The Kindle edition is here. The print version is here. For those who want both, if you buy the print edition first, Amazon will let you buy the Kindle edition at less than half price through their Matchbook program.

Also…in print for the first time, we have The Wrong Enemy.

No one knows why Tabris a guardian angel, killed the child he vowed to protect

I’m so excited about this. I love holding this one in my hand and just paging through it. Tabris. Rachmiel. Sebastian. Elizabeth. It’s like my heart in front of me.

I set both books to go live today because it’s the Feast of the Archangels, Saint Michael, Saint Raphael, and Saint Gabriel. I’m sure the real guys aren’t like their counterparts in my stories, but I did my best to capture the fire and the amazingness of angels. Please enjoy the stories.

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Making up ground

I went “running” for the first time since early May. It’s not my fault I stopped running, and I offer no apologies to myself or to the Fitness Judges, who should understand that parental duties and a child in need had to take priority over sneakers and an iPod.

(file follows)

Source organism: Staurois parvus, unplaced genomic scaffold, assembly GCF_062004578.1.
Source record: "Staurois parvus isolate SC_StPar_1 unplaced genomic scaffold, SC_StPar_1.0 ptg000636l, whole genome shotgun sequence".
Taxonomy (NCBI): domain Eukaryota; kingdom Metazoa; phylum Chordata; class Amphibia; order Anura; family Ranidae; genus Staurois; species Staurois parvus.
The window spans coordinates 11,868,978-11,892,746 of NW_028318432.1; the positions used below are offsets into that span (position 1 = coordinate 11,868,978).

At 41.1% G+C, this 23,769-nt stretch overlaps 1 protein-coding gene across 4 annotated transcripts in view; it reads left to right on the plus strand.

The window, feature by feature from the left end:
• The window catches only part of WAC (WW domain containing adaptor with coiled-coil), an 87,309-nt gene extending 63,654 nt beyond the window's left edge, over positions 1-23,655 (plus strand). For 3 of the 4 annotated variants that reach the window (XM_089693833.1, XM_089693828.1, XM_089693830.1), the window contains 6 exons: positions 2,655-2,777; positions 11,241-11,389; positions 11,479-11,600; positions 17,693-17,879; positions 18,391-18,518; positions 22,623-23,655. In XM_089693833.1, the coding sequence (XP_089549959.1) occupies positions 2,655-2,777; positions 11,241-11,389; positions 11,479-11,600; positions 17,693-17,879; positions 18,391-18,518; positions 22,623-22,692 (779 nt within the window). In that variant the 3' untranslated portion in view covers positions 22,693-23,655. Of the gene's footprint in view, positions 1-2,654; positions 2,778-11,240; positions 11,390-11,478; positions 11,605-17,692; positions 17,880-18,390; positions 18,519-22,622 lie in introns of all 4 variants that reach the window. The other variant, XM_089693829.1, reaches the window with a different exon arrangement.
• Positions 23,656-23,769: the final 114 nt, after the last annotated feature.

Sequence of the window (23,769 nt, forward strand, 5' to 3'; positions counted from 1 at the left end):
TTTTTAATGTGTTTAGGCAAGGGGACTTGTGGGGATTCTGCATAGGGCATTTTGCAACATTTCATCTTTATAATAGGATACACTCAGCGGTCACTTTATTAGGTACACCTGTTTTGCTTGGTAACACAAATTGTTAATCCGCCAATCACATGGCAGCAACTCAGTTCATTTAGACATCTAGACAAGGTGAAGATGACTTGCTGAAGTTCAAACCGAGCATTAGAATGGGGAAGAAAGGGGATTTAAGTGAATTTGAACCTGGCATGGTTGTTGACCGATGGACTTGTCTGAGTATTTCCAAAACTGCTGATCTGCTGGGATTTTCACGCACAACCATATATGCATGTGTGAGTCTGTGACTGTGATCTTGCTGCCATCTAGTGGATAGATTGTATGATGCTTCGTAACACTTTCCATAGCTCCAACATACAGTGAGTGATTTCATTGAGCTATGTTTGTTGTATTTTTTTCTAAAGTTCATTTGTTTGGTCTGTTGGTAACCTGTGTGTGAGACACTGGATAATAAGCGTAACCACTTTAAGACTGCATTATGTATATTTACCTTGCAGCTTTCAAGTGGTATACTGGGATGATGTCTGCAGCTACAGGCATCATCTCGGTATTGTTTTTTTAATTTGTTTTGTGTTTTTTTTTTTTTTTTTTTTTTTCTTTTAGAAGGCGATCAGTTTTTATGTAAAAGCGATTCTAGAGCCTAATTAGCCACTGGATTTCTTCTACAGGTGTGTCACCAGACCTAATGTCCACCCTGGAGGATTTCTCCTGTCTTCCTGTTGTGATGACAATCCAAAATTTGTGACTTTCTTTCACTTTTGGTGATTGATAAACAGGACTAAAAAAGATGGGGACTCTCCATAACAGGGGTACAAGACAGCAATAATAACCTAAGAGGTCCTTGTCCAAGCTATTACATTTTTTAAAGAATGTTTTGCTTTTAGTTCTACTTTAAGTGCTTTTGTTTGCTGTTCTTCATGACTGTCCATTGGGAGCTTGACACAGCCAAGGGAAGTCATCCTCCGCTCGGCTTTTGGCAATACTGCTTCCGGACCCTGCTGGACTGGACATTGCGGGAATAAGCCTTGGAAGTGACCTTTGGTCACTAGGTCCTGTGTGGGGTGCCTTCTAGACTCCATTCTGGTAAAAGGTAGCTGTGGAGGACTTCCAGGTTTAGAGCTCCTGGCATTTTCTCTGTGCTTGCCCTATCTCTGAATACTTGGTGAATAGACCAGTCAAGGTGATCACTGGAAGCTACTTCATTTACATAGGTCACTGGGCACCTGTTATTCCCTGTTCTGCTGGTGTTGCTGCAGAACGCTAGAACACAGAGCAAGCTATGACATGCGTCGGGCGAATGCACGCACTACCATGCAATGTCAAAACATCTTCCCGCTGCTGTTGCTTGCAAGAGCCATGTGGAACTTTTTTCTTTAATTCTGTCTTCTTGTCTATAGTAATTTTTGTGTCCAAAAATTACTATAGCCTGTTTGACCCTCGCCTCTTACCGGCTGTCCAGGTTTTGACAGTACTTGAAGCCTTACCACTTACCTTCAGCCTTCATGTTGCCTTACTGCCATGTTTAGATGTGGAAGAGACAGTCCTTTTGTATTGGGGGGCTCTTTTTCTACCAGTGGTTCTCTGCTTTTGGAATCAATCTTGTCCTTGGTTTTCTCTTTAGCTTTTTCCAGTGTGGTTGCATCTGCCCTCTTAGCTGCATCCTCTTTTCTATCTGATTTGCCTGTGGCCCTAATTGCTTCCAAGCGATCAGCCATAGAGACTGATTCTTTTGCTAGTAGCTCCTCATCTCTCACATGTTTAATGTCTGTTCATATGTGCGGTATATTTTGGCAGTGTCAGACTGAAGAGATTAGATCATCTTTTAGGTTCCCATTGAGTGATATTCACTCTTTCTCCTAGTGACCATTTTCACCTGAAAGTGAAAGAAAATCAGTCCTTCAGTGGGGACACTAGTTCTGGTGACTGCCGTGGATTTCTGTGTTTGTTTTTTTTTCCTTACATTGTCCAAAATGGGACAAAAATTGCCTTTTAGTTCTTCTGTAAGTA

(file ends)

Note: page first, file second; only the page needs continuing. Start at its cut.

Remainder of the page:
Remember, though, that last September I was able to run my first 5K. I think this time I made it about .4K before I had to take my first walking break. My only consolation is that this time my muscles hurt before I ran out of breath (and yes, I’m using the inhaler. But I was still gasping.)

Basically, you can work for eighteen months at running, and then in three months you can be forced back to square zero. Well, I can. That’s my takeaway.

I know John Bingham writes that running requires not only courage to start, but also courage to start over. And to be honest, I’m not really starting at square zero because this time, I’m starting out with a good pair of sneakers (so I won’t injure myself right out of the gate) and the running wardrobe/equpiment I can reasonably expect to need.

Also, I know I can do it. Eventually.

That’s not much help now, though, when most of my “runs” are “walks,” and I miss the ground I lost.